the BigAmateurism monologues

A series of events over the last 18 months—some unforeseeable—have created a perfect storm that will change college sports forever. The NCAA's bait an…
Apr 9th, 2021 | 1:07:16

The “Prisoner’s Dilemma” (Part I)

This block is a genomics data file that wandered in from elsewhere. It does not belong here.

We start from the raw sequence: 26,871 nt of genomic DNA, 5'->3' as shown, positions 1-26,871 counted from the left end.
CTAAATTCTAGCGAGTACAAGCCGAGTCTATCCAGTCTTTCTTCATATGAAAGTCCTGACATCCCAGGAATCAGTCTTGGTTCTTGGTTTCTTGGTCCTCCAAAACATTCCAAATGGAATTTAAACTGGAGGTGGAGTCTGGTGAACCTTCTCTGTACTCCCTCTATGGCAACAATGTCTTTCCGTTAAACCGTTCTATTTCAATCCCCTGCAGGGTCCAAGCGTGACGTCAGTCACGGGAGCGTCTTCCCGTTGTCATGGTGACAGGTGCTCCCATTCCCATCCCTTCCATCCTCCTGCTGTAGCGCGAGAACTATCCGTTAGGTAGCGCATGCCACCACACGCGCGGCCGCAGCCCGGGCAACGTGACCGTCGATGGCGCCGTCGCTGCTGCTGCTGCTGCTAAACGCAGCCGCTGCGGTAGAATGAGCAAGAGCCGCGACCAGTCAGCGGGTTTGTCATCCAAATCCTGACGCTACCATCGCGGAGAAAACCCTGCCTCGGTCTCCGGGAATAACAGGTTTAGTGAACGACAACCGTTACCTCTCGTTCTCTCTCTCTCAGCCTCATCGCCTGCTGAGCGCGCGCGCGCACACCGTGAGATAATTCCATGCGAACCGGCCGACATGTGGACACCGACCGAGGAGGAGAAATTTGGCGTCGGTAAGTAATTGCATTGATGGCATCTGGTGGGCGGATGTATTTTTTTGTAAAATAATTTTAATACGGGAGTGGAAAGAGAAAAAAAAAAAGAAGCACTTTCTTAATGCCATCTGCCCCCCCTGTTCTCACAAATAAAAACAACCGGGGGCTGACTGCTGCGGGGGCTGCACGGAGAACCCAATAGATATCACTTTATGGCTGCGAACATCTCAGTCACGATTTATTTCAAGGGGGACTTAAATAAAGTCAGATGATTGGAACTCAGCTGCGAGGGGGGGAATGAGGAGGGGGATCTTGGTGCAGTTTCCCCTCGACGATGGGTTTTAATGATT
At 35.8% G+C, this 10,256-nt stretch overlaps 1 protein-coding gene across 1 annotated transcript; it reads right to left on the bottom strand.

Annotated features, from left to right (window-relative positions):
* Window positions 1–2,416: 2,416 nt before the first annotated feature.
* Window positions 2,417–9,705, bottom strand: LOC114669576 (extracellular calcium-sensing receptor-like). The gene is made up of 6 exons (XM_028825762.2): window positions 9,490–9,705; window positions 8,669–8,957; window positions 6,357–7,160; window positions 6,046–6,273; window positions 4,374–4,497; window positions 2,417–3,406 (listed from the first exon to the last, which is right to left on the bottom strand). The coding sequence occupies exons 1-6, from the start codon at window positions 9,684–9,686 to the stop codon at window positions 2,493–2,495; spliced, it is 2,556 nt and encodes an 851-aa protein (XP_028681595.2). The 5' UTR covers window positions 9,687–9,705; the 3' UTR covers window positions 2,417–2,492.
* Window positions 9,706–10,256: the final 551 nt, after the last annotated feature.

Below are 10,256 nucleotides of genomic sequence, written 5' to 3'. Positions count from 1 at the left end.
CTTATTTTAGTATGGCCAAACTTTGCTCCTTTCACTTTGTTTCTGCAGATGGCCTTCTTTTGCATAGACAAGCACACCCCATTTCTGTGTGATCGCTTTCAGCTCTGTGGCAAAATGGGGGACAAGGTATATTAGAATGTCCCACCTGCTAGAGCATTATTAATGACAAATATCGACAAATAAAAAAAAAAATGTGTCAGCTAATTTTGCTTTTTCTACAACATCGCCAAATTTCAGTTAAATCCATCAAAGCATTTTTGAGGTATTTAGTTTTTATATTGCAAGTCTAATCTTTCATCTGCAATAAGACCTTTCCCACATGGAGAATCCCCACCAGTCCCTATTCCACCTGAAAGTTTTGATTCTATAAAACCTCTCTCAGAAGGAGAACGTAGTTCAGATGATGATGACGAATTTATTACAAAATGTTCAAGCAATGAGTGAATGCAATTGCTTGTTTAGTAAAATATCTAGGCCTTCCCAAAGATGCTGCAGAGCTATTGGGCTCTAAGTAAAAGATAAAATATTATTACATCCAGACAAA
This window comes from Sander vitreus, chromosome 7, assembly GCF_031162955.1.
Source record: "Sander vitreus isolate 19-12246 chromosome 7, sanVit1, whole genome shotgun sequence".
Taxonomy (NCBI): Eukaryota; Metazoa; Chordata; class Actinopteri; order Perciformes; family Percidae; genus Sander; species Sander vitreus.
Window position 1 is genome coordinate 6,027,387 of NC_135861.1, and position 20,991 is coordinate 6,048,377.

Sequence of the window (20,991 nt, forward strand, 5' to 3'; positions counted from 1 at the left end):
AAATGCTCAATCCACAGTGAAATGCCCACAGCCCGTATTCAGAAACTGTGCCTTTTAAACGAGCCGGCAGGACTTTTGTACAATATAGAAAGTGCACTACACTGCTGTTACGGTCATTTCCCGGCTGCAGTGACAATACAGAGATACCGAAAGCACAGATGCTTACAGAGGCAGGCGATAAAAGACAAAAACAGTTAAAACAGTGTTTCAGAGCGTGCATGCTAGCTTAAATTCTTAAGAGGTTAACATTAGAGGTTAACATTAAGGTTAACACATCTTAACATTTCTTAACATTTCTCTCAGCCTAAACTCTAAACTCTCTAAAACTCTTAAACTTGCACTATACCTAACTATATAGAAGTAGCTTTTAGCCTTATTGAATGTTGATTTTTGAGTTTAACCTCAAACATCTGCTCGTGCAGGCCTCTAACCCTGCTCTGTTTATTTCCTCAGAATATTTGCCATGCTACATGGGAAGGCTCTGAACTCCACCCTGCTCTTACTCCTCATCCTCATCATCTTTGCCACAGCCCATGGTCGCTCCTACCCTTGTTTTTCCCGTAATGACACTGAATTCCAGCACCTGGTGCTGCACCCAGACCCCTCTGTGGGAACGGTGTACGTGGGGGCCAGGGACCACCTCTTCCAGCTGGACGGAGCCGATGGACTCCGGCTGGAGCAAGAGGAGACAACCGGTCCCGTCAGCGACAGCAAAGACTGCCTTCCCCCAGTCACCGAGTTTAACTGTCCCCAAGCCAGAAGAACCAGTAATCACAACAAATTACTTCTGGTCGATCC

In response to a question from US Supreme Court Justice Sonia Sotomayor on why the Power 5 conferences shouldn’t just be left alone to decide whether to offer the limited education-related benefits permitted by the district court’s injunction in Alston, NCAA attorney Seth Waxman said “…this is a classic example of a…prisoner’s dilemma in which national agreement is the only solution. There is no doubt that what has happened with respect to the pay of college coaches and other professionals will happen if conferences or individual schools are permitted to remove these restrictions.” The “prisoner’s dilemma” is a decision analysis that asks the question whether it is best for multiple interests with some conflicting incentives are better off cooperating for the greater benefit of all members or whether they are better off turning against each other and pursuing their individual self-interests. In essence, Waxman said that the only way for the NCAA to secure its monopoly and the Power 5 to preserve its cartel within the NCAA umbrella is to be protected at the national level (i.e., through a broad Supreme Court or Congressional antitrust immunity). Embedded in Waxman’s revealing metaphor is the shaky scaffolding of the relationship between the NCAA and Power 5 and among the Power 5. This episode explores the nature and evolution of these relationships—both between the NCAA and the Power 5 as a unified cartel and among the individual Power 5 conferences—going back to the 1950s. I use Keith Dunnavant’s 2004 book “The 50 Year Seduction: How Television Manipulated College Football, from the Birth of the Modern NCAA to the Creation of the BCS” to frame the historical analysis. I examine four eras, the first two in this episode and the next two in the following episode: (1) 1951-1981—the NCAA TV monopoly years and the cold war between what is now the Big Ten/Pac-12 on the one hand and what is now the ACC, Big 12, and SEC on the other hand ; (2) 1990 – 2010—the chaotic post-Board of Regents television market, the death of the College Football Association, conference realignment fever, the fragile financial interest convergence in football among the Power 5, the “reunification” of the Big Ten/Pac-12 with the Southern football conferences, and the creation of the Bowl Alliance and Bowl Championship Series; (3) 2010 – 2020—the solidification of the Power 5, the seeds of the greatest bull market in college sports history, the rise of the Power 5 commissioners and the decline of college presidents, the expansion of Power 5 market share, and the reckless spending in college sports; and (4) 2020-2021—how COVID exposed the cracks in the foundation of BigAmateurism, how the Power 5’s breathtaking political might influenced the NCAA’s/Power 5’s quest for the Iron Throne of college sports regulation in Congress, and how the January 5th special elections on Georgia fundamentally altered the NCAA’s/Power 5’s strategy.